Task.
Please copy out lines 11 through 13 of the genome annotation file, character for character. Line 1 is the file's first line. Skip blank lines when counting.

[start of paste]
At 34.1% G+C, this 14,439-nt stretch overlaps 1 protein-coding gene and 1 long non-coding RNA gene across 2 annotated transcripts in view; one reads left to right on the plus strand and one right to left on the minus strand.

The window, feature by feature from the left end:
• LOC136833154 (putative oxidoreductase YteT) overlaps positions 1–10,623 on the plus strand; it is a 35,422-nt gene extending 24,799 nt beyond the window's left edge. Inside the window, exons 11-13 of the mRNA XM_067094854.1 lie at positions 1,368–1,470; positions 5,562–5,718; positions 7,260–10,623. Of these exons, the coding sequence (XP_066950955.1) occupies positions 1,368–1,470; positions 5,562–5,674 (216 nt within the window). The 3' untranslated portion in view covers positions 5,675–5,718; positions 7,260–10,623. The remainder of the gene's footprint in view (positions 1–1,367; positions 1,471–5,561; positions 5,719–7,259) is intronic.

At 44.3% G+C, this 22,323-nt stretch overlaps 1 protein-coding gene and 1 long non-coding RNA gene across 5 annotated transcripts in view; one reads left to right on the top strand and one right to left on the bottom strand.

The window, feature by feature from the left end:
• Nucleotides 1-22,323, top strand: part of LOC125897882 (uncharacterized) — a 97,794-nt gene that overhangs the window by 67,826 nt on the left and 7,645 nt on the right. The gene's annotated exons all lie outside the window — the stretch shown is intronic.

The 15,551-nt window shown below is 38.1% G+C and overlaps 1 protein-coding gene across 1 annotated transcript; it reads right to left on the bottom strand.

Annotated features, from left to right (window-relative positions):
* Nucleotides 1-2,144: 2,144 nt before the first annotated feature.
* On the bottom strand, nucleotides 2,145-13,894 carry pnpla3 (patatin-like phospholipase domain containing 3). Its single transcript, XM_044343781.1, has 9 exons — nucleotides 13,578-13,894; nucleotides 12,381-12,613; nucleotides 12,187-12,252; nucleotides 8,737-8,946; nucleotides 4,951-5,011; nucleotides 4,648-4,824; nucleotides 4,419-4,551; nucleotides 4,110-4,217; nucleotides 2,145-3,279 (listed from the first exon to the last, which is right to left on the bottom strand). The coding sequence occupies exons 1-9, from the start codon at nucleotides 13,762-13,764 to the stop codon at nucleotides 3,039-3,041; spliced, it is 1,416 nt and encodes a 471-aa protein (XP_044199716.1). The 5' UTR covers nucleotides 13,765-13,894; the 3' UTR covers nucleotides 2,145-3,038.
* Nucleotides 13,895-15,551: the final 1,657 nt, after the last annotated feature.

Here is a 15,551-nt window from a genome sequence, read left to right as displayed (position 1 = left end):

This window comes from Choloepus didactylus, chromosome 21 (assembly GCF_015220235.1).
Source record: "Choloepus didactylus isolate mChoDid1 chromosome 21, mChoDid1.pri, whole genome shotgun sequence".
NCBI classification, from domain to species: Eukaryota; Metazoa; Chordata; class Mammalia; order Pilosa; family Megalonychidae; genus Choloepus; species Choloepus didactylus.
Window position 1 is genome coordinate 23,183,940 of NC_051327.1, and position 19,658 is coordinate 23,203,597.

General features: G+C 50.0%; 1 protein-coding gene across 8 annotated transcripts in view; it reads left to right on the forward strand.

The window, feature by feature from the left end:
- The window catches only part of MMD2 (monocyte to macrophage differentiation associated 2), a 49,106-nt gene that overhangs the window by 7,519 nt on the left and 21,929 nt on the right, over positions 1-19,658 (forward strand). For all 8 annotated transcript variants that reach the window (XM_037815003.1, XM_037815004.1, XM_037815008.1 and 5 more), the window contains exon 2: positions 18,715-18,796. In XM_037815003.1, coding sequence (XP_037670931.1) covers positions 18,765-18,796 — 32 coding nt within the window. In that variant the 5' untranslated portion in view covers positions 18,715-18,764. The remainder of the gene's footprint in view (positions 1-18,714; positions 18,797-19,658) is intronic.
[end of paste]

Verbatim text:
* Nucleotides 13,895-15,551: the final 1,657 nt, after the last annotated feature.

Here is a 15,551-nt window from a genome sequence, read left to right as displayed (position 1 = left end):

This window comes from Choloepus didactylus, chromosome 21 (assembly GCF_015220235.1).